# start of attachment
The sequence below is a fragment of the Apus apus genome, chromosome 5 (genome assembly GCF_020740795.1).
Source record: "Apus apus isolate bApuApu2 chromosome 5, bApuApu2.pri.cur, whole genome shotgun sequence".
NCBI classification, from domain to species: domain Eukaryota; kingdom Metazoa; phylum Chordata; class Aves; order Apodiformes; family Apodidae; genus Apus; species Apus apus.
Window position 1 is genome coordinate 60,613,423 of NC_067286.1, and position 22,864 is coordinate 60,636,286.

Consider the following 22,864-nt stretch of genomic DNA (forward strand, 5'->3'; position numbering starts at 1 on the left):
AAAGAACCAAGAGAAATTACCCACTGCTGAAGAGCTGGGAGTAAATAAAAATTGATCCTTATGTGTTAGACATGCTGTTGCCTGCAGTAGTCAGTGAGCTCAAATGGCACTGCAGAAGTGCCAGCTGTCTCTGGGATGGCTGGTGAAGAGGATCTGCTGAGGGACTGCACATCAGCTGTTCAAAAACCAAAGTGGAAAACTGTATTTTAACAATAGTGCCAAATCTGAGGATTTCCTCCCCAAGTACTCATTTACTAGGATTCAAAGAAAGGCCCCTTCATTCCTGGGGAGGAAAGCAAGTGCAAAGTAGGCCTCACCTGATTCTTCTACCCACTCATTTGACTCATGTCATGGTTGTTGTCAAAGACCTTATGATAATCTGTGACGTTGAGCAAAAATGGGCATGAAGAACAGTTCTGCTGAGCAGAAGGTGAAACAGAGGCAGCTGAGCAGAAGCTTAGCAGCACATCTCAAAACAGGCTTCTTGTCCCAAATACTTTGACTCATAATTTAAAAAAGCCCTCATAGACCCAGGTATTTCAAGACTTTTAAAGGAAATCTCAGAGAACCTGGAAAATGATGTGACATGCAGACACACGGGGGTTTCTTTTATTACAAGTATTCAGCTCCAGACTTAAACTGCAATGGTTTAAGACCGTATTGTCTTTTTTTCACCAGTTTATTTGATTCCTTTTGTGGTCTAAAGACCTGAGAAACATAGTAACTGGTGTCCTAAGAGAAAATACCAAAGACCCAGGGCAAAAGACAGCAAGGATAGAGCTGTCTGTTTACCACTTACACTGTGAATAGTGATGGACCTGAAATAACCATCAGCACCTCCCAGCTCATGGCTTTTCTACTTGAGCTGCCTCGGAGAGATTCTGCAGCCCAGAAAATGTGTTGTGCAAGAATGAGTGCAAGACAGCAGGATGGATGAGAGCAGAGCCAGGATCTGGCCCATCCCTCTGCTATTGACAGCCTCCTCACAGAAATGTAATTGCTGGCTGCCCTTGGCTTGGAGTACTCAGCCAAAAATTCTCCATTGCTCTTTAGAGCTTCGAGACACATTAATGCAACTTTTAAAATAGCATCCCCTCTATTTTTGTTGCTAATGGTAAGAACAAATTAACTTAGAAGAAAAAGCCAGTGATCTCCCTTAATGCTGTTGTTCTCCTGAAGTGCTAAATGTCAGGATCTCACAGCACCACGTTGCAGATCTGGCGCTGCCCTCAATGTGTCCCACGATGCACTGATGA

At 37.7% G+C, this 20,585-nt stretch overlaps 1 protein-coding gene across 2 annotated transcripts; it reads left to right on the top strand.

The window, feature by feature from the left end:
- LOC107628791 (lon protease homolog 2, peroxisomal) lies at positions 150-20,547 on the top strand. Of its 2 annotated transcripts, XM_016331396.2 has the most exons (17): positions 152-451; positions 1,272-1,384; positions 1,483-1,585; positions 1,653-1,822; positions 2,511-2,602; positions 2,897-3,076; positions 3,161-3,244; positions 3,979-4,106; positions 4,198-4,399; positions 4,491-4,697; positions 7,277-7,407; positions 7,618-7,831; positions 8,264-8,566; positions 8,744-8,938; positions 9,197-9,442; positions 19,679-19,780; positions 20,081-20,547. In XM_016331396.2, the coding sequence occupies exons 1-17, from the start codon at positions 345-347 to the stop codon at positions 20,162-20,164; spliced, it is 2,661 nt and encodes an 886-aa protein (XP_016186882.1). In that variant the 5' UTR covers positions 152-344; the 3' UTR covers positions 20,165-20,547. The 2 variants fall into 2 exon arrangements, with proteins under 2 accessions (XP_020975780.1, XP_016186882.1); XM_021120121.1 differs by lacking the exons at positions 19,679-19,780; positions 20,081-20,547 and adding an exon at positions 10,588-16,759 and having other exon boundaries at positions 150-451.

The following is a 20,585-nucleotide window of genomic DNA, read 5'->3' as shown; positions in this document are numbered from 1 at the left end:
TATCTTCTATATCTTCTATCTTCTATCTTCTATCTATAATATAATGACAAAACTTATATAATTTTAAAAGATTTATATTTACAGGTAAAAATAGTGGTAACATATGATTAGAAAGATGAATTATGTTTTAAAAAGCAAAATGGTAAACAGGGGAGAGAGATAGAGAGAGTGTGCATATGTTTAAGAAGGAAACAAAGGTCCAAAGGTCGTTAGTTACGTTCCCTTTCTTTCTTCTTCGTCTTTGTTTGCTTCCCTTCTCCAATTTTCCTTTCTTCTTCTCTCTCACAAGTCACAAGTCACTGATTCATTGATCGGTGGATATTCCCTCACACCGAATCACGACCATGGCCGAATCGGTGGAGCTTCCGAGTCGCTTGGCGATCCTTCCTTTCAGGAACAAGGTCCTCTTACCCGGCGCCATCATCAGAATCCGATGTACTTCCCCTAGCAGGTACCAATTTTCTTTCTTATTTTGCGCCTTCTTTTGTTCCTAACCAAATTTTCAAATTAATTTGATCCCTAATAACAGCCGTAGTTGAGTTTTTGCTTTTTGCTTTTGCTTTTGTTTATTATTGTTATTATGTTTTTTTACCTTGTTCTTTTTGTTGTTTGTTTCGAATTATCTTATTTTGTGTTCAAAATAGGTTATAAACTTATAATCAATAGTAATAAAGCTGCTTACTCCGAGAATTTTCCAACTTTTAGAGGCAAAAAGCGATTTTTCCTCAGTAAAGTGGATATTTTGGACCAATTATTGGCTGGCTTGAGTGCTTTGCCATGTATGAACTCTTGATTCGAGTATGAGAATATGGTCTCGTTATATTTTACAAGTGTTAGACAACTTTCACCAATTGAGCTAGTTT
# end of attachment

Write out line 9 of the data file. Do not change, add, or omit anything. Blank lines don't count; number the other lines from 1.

- LOC107628791 (lon protease homolog 2, peroxisomal) lies at positions 150-20,547 on the top strand. Of its 2 annotated transcripts, XM_016331396.2 has the most exons (17): positions 152-451; positions 1,272-1,384; positions 1,483-1,585; positions 1,653-1,822; positions 2,511-2,602; positions 2,897-3,076; positions 3,161-3,244; positions 3,979-4,106; positions 4,198-4,399; positions 4,491-4,697; positions 7,277-7,407; positions 7,618-7,831; positions 8,264-8,566; positions 8,744-8,938; positions 9,197-9,442; positions 19,679-19,780; positions 20,081-20,547. In XM_016331396.2, the coding sequence occupies exons 1-17, from the start codon at positions 345-347 to the stop codon at positions 20,162-20,164; spliced, it is 2,661 nt and encodes an 886-aa protein (XP_016186882.1). In that variant the 5' UTR covers positions 152-344; the 3' UTR covers positions 20,165-20,547. The 2 variants fall into 2 exon arrangements, with proteins under 2 accessions (XP_020975780.1, XP_016186882.1); XM_021120121.1 differs by lacking the exons at positions 19,679-19,780; positions 20,081-20,547 and adding an exon at positions 10,588-16,759 and having other exon boundaries at positions 150-451.